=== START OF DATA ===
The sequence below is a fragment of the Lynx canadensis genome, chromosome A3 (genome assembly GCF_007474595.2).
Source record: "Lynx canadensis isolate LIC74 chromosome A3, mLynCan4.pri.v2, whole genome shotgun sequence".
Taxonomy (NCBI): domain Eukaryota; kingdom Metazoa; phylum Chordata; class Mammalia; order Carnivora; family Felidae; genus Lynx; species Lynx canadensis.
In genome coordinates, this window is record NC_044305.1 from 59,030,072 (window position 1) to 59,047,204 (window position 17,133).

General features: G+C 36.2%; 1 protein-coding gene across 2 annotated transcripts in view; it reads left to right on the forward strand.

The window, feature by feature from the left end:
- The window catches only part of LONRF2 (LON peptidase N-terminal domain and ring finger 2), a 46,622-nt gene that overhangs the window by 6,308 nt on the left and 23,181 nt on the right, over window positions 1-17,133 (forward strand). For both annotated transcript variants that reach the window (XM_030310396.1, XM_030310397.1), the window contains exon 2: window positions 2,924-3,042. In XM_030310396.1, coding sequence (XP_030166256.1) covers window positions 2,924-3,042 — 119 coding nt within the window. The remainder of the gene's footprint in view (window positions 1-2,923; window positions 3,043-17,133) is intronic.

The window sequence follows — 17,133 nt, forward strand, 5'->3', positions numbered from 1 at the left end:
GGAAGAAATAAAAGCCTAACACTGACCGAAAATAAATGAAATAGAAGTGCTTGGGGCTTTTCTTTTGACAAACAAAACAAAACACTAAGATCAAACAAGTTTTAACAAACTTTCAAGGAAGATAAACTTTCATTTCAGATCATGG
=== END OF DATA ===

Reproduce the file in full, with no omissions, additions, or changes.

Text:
The sequence below is a fragment of the Lynx canadensis genome, chromosome A3 (genome assembly GCF_007474595.2).
Source record: "Lynx canadensis isolate LIC74 chromosome A3, mLynCan4.pri.v2, whole genome shotgun sequence".
Taxonomy (NCBI): domain Eukaryota; kingdom Metazoa; phylum Chordata; class Mammalia; order Carnivora; family Felidae; genus Lynx; species Lynx canadensis.
In genome coordinates, this window is record NC_044305.1 from 59,030,072 (window position 1) to 59,047,204 (window position 17,133).

General features: G+C 36.2%; 1 protein-coding gene across 2 annotated transcripts in view; it reads left to right on the forward strand.

The window, feature by feature from the left end:
- The window catches only part of LONRF2 (LON peptidase N-terminal domain and ring finger 2), a 46,622-nt gene that overhangs the window by 6,308 nt on the left and 23,181 nt on the right, over window positions 1-17,133 (forward strand). For both annotated transcript variants that reach the window (XM_030310396.1, XM_030310397.1), the window contains exon 2: window positions 2,924-3,042. In XM_030310396.1, coding sequence (XP_030166256.1) covers window positions 2,924-3,042 — 119 coding nt within the window. The remainder of the gene's footprint in view (window positions 1-2,923; window positions 3,043-17,133) is intronic.

The window sequence follows — 17,133 nt, forward strand, 5'->3', positions numbered from 1 at the left end:
GGAAGAAATAAAAGCCTAACACTGACCGAAAATAAATGAAATAGAAGTGCTTGGGGCTTTTCTTTTGACAAACAAAACAAAACACTAAGATCAAACAAGTTTTAACAAACTTTCAAGGAAGATAAACTTTCATTTCAGATCATGG